Human rights groups have expressed anger at how Australia Federal Police responded to a former Sri Lankan general accused of war crimes after he was allowed to enter the country at least twice.
The Australian Centre for International Justice first sought an urgent meeting with AFP officers in June 2019, days after they became aware General Jagath Jayasuriya was in Melbourne and attending public events.
The former general is accused of overseeing military attacks on hospitals and killing and torturing thousands of people during Sri Lanka’s civil war in 2009.
Lawyer and ACIJ executive director Rawan Arraf said police refused to meet with the organisation, instead telling it how to make a criminal complaint.
A 50-page submission, including witness testimony, was then provided to police on October 1 and there was a follow up phone call with officers on October 17.
The former general was able to re-enter the country at the end of October and again attending public events in November.
The AFP is not in charge of issuing visas or border control, with Ms Arraf instead calling on the organisation to begin a criminal investigation into the alleged war crimes.
“The problem isn’t whether the AFP knew (he was in Australia) or not. It’s the fact they were told and did nothing,” she said.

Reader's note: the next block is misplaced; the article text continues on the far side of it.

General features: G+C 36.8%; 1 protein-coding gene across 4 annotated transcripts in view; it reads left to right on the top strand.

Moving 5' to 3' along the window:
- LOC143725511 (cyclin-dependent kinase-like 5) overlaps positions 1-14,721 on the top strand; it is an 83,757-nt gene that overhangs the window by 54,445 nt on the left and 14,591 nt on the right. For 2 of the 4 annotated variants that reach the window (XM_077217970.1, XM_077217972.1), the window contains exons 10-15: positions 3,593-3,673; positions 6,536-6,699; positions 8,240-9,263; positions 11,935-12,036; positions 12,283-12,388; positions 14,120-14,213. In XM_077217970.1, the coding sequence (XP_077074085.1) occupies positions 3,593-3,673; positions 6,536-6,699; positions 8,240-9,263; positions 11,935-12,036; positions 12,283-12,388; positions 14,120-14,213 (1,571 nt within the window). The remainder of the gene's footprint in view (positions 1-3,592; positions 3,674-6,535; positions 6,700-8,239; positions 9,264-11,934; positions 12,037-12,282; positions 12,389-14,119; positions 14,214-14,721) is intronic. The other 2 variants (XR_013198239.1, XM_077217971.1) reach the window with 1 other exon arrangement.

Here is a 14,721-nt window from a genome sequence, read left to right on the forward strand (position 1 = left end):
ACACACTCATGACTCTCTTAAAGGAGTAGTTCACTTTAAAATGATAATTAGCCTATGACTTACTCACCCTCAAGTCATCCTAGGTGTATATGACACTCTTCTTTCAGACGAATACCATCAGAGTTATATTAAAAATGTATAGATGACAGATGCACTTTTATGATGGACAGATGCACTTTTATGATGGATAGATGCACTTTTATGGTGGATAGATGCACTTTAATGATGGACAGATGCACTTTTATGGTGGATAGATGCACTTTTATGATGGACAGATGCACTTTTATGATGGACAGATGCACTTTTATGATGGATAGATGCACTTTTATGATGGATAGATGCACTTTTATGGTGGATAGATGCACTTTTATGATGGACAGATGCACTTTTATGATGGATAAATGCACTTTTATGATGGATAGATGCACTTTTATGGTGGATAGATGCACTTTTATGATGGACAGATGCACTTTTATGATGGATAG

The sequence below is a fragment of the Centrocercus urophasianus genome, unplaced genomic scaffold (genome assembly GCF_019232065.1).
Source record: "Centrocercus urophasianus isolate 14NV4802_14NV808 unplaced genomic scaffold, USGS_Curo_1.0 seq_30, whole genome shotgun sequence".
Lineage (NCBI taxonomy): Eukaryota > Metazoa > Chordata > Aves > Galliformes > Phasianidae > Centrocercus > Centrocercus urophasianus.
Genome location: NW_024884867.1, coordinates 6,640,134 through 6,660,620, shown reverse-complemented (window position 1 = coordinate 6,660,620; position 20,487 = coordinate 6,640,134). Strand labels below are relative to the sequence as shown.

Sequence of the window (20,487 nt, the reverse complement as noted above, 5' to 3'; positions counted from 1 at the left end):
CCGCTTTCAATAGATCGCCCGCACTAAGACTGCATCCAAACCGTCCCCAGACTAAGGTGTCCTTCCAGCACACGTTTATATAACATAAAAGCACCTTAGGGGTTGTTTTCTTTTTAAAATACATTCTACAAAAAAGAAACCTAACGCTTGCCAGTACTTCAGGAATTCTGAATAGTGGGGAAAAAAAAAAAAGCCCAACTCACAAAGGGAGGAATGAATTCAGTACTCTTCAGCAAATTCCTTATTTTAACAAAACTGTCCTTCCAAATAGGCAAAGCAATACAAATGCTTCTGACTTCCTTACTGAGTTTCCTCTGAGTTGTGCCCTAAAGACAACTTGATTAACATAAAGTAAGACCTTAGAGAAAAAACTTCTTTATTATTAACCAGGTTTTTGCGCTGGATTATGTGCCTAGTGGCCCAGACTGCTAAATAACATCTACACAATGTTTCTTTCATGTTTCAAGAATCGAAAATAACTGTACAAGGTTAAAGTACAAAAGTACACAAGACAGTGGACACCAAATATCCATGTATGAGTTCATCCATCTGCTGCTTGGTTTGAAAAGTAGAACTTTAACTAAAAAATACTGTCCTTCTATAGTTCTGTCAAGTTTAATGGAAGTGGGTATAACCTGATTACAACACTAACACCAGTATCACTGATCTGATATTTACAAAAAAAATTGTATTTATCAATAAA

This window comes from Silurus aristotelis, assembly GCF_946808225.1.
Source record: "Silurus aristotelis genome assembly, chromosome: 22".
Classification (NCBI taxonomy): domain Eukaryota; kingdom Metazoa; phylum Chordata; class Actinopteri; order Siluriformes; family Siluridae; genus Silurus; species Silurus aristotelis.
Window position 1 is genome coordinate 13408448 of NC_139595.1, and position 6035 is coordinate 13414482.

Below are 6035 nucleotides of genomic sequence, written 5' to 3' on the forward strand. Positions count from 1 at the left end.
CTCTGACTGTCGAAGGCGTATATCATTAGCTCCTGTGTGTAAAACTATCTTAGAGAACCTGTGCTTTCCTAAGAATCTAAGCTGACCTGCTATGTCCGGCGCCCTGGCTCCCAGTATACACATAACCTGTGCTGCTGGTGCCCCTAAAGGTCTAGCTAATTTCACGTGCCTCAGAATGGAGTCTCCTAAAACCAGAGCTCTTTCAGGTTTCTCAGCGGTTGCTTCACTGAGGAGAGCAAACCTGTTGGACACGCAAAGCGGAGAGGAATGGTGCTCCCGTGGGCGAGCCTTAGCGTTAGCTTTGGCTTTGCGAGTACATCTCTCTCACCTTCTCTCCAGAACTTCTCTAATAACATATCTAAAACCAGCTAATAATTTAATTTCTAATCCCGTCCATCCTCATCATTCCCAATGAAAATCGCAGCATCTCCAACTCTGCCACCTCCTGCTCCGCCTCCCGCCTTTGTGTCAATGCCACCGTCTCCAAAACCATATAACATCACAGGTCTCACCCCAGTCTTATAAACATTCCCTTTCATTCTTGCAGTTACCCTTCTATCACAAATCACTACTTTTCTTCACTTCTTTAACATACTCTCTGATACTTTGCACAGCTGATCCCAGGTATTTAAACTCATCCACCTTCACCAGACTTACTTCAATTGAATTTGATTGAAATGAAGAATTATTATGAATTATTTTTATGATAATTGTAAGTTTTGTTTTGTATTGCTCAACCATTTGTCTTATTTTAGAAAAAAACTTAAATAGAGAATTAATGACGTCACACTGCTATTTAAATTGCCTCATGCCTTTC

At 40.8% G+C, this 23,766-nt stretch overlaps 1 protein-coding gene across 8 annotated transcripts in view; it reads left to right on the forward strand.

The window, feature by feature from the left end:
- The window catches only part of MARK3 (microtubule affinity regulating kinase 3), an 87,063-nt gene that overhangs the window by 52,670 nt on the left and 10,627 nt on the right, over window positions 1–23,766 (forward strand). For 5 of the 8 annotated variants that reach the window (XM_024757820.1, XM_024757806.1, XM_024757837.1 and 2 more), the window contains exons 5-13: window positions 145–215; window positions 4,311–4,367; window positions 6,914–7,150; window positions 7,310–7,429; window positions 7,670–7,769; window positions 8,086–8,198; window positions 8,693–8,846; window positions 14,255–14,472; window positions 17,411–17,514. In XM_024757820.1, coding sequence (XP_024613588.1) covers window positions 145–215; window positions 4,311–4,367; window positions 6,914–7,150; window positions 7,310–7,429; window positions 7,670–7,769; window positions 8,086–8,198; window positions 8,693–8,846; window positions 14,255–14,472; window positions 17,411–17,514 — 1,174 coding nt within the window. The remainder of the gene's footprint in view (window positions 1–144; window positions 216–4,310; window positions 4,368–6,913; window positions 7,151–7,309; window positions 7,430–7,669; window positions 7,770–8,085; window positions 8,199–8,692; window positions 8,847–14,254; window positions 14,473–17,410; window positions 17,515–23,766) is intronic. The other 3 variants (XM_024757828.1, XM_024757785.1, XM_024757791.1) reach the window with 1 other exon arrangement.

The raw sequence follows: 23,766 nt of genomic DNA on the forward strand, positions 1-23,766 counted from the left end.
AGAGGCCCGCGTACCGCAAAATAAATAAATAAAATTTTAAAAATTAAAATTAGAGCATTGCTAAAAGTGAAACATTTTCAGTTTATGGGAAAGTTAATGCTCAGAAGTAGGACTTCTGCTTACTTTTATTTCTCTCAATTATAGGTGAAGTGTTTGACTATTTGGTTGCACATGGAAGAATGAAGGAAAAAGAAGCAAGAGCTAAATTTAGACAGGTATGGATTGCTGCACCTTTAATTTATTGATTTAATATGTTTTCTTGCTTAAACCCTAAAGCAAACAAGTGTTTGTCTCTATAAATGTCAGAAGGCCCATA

Ms Arraf said the lack of action proved that the police needed a dedicated war crime taskforce.
“We still don’t think any lessons have been learnt and it is unacceptable this war criminal is allowed to roam freely and talk about his experiences during the war,” she said.
AFP Deputy Commissioner of Investigations Ian McCartney told a Senate hearing it was an administrative oversight the force did not shy away from, but said it wouldn’t have changed decisions that were made.
“(The oversight) caused a delay in terms of the assessment and the response back to the complainant in relation to the matter,” he said.
“Whilst there was a delay and an administrative oversight, this wouldn’t have changed the decision that, in our view, the Sri Lankan domestic commission of inquiry and war crimes is the most appropriate body to assess this sort of allegation.”
The deputy commissioner also branded any potential investigations as complex with the alleged actions occurring in Sri Lanka when asked about the international law principle of universal jurisdiction for war crimes.
“It’s one that we need to seek advice from the attorney-general’s department, and ultimately, if we were to take any action in relation to this matter, we’d need approval from the attorney-general,” he said.
The ACIJ has also called on the federal government to sanction the former general under new Magnitsky-style legislation.
“More than a decade after the end of the civil war in Sri Lanka, no perpetrator has been held accountable for the atrocities committed in the war,” the ACIJ said in a statement.
“Targeted sanctions can therefore help fill the accountability gap and undermine the impunity enjoyed by the generals.”
The human rights groups are also calling for an inquiry into how the situation was handled by the AFP, the Department of Home Affairs and the Australian High Commission in Sri Lanka.
“These serious failures demonstrate that a specialist investigations unit is urgently needed in Australia so that investigators with expertise in international crimes can respond swiftly and act promptly in such circumstances,” the ACIJ said.